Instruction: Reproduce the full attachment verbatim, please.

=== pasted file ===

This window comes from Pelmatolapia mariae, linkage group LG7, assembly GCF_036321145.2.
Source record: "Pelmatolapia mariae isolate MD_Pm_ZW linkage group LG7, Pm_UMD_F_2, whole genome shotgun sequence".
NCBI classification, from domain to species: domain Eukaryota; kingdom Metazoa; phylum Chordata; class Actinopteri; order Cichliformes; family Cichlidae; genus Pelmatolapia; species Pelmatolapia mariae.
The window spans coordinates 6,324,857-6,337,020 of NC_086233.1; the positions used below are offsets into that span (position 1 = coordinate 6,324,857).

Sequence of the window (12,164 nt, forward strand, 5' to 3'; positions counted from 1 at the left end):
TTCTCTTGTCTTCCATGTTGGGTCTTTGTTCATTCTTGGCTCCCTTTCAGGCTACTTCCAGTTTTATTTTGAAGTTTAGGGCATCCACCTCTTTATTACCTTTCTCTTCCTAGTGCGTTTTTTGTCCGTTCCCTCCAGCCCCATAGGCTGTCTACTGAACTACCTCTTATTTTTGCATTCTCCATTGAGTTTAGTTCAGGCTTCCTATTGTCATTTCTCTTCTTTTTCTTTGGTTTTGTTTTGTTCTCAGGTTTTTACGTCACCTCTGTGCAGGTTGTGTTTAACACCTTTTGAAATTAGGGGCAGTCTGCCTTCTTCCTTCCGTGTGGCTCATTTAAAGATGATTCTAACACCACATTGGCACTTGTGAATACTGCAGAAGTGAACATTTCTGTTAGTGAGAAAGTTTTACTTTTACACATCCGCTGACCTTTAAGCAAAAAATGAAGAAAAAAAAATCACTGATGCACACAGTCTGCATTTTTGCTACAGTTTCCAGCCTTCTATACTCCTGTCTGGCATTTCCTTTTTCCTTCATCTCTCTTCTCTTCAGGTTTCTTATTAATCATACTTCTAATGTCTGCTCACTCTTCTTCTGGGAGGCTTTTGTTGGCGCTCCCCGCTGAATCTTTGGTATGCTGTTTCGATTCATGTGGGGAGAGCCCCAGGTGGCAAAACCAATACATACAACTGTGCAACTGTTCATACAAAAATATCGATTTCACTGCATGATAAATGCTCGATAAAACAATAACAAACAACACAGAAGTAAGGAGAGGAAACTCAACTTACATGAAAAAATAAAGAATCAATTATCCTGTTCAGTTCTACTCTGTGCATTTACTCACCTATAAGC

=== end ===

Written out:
This window comes from Pelmatolapia mariae, linkage group LG7, assembly GCF_036321145.2.
Source record: "Pelmatolapia mariae isolate MD_Pm_ZW linkage group LG7, Pm_UMD_F_2, whole genome shotgun sequence".
NCBI classification, from domain to species: domain Eukaryota; kingdom Metazoa; phylum Chordata; class Actinopteri; order Cichliformes; family Cichlidae; genus Pelmatolapia; species Pelmatolapia mariae.
The window spans coordinates 6,324,857-6,337,020 of NC_086233.1; the positions used below are offsets into that span (position 1 = coordinate 6,324,857).

Sequence of the window (12,164 nt, forward strand, 5' to 3'; positions counted from 1 at the left end):
TTCTCTTGTCTTCCATGTTGGGTCTTTGTTCATTCTTGGCTCCCTTTCAGGCTACTTCCAGTTTTATTTTGAAGTTTAGGGCATCCACCTCTTTATTACCTTTCTCTTCCTAGTGCGTTTTTTGTCCGTTCCCTCCAGCCCCATAGGCTGTCTACTGAACTACCTCTTATTTTTGCATTCTCCATTGAGTTTAGTTCAGGCTTCCTATTGTCATTTCTCTTCTTTTTCTTTGGTTTTGTTTTGTTCTCAGGTTTTTACGTCACCTCTGTGCAGGTTGTGTTTAACACCTTTTGAAATTAGGGGCAGTCTGCCTTCTTCCTTCCGTGTGGCTCATTTAAAGATGATTCTAACACCACATTGGCACTTGTGAATACTGCAGAAGTGAACATTTCTGTTAGTGAGAAAGTTTTACTTTTACACATCCGCTGACCTTTAAGCAAAAAATGAAGAAAAAAAAATCACTGATGCACACAGTCTGCATTTTTGCTACAGTTTCCAGCCTTCTATACTCCTGTCTGGCATTTCCTTTTTCCTTCATCTCTCTTCTCTTCAGGTTTCTTATTAATCATACTTCTAATGTCTGCTCACTCTTCTTCTGGGAGGCTTTTGTTGGCGCTCCCCGCTGAATCTTTGGTATGCTGTTTCGATTCATGTGGGGAGAGCCCCAGGTGGCAAAACCAATACATACAACTGTGCAACTGTTCATACAAAAATATCGATTTCACTGCATGATAAATGCTCGATAAAACAATAACAAACAACACAGAAGTAAGGAGAGGAAACTCAACTTACATGAAAAAATAAAGAATCAATTATCCTGTTCAGTTCTACTCTGTGCATTTACTCACCTATAAGC